American argues on appeal that the Carmack Amendment applies to this case and that a genuine issue of material fact precluded summary judgment. We review a district court’s grant of summary judgment de novo. Cherrington v. Skeeter, 344 F.3d 631, 636 (6th Cir.2003).


The Carmack Amendment was enacted in 1906 as an amendment to the Interstate Commerce Act of 1887 and addresses the liability of common carriers for goods lost or damaged during a shipment over which the Interstate Commerce Commission (“ICC”) has jurisdiction. Capitol Converting Equipment, Inc. v. LEP Transport, Inc., 965 F.2d 391, 394 (7th Cir.1992). The Amendment requires, among other things, that a carrier transporting property issue a bill of lading to the shipper, and makes the carrier liable to the one entitled to recover under the bill of lading for loss of or injury to the property.


“A bill of lading issued in a foreign country to govern a shipment throughout its transportation from abroad to its final destination in the United States, is termed a `through’ bill of lading.” Capitol, 965 F.2d at 394. The ICC’s jurisdiction does not extend to a shipment under a through bill of lading unless a domestic segment of the shipment is covered by a separate domestic bill of lading. See 49 U.S.C. ? 10501; Swift Textiles, Inc. v. Watkins Motor Lines, Inc., 799 F.2d 697, 701 (11th Cir.1986); Capitol, 965 F.2d at 394; Shao v. Link Cargo (Taiwan) Ltd., 986 F.2d 700, 703 (4th Cir.1993).


Determining whether a shipment is governed by a through bill of lading is a question of fact. Capitol, 965 F.2d at 394. In Capitol, LEP Transport was hired by Capitol to arrange for the transportation of machinery from Italy to Chicago. The machinery never arrived and Capitol sued LEP under the Carmack Amendment. The district court held that the shipment was governed by a through bill of lading, making the Carmack Amendment inapplicable, because the bill of lading was issued in Italy, showed Chicago as the place of delivery, was prepaid and was not followed by a separate, domestic bill of lading. Id.


Here, the district court concluded that the shipment was covered by a through bill of lading because (1) the final destination was included in the bill of lading issued by Mark VII to Interdean; (2) the freight was prepaid for the entire shipment to Detroit; and (3) no separate bill of lading was issued for the trip from Newark to Detroit.


American disputes the accuracy of the district court’s findings. Specifically, American claims there is evidence Conrail issued a domestic bill of lading. That evidence is found in Conrail’s claim notes, which state that “this document does not constitute a claim within the meaning of section 2(b) of bill of lading contract.” American states that a “section 2(b)” is not listed in the bills of lading issued by Maersk or Mark VII and argues “[w]hether there is a third Conrail bill of lading that also governs the transaction is a question of fact that precludes summary judgment.” To support a claim under the Carmack Amendment, American must present some proof that a domestic bill of lading was issued. Speculation, unsupported by facts in the record, is insufficient to create a genuine issue of material fact and falls short of what is required to survive summary judgment. See Anderson v. Liberty Lobby, Inc., 477 U.S. 242, 252, 106 S.Ct. 2505, 91 L.Ed.2d 202 (1986) (holding that “[t]he mere existence of a scintilla of evidence in support of the plaintiff’s position will be insufficient; there must be evidence on which the jury could reasonably find for the plaintiff”).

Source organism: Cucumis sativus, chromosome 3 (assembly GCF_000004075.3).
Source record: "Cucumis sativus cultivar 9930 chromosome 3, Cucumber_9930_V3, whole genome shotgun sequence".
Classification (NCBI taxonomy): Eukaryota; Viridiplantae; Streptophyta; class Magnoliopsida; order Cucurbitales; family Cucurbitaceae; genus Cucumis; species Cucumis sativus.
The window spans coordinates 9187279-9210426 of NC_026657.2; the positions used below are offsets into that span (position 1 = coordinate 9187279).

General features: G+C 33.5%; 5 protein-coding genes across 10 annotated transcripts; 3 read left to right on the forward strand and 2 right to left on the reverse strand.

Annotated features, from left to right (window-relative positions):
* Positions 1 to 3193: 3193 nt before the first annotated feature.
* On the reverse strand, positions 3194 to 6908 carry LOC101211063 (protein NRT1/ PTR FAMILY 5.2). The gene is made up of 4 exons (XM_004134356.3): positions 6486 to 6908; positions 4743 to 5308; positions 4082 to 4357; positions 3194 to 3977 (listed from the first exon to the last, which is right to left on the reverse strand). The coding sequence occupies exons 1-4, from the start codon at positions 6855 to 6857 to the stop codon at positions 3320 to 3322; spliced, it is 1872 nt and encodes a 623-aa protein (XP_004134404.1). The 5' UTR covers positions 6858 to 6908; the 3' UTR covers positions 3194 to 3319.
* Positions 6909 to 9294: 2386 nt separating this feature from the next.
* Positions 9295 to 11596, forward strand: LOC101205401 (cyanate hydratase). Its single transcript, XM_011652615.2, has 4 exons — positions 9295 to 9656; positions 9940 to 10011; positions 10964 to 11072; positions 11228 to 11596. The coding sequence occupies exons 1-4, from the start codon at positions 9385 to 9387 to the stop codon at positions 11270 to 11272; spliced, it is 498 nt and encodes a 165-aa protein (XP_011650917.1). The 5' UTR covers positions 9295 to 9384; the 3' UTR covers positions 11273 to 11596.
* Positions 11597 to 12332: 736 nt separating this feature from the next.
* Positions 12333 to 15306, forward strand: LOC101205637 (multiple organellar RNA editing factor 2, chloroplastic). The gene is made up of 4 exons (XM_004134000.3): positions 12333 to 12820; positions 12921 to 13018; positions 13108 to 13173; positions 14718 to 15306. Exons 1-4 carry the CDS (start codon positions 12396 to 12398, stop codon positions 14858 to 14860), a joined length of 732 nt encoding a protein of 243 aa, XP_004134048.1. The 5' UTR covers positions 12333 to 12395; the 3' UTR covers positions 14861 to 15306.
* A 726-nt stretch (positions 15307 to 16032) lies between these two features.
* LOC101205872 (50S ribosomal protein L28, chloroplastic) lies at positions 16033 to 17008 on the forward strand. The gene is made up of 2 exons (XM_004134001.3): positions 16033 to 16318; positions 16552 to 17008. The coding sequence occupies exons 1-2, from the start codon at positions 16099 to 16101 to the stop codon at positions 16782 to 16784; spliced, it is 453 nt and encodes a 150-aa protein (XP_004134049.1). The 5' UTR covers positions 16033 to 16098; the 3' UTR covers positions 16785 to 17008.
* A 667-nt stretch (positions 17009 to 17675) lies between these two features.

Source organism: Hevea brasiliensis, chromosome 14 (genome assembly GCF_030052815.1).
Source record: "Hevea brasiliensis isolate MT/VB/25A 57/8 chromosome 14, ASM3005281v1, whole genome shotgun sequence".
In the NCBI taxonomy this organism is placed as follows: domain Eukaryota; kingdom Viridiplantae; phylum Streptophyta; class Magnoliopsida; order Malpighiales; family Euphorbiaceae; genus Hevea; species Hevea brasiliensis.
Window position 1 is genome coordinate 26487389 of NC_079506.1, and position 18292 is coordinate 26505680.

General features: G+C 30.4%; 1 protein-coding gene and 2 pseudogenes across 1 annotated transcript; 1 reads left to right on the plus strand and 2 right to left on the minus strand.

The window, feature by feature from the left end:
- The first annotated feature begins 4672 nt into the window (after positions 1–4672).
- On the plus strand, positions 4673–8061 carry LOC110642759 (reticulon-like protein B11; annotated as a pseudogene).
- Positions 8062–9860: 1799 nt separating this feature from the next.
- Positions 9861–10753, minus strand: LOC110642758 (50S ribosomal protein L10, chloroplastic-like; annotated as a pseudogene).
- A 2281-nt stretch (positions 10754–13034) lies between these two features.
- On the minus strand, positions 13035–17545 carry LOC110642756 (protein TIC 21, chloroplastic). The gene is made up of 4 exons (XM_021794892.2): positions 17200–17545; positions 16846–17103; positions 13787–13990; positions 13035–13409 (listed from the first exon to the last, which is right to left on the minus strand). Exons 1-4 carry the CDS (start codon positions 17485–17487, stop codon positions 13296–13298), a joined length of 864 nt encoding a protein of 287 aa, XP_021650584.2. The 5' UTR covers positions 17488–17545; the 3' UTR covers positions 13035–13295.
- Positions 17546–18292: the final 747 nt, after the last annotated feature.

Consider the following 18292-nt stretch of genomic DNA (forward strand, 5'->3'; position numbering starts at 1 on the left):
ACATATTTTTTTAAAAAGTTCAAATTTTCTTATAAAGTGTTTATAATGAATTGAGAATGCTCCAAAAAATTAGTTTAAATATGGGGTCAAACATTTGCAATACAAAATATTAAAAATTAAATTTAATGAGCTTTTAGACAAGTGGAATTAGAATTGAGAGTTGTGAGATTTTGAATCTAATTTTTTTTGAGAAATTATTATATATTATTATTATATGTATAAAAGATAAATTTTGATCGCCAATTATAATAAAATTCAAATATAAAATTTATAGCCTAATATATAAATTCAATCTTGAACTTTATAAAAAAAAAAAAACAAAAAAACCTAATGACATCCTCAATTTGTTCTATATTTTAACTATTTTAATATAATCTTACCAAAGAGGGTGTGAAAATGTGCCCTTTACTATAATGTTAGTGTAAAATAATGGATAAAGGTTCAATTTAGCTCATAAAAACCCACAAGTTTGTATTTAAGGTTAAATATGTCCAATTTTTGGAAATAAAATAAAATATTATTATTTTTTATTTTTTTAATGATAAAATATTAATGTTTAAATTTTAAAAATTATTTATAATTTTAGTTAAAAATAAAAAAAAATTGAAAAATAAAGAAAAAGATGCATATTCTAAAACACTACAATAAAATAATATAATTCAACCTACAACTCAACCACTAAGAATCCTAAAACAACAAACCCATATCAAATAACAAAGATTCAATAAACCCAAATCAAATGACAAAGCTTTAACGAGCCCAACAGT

Without evidence to the contrary, the Court agrees with the district court’s finding that the Mark VII bill of lading was a through bill of lading. Such a finding renders the Carmack Amendment inapplicable to the shipment at issue.3


As a result, the Mark VII bill of lading’s nine-month period of limitation controls and American’s negligence claim, filed almost two years after the goods were destroyed by fire, was too late.





The Honorable Richard Mills, United States District Judge for the Central District of Illinois, sitting by designation


Conrail denied the claim because American failed to provide a more explicit description of its claim


Even if it were possible to characterize the grant of summary judgment assua sponte, American suffered no prejudice, as is evident in Section B of this opinion.


American raises another issue on appeal: whether the district court abused its discretion when it considered the deposition testimony of Maersk’s claims manager, Massoud Messkoub. American argues that the testimony was inadmissible because Conrail failed to disclose Messkoub’s identity until nine months after the witness disclosure deadline. The district court relied on Messkoub’s testimony to conclude that American’s complaint was untimely even if the Carmack Amendment applied. Because the Court has concluded the Carmack Amendment is inapplicable, a ruling on whether Messkoub’s testimony was admissible is unnecessary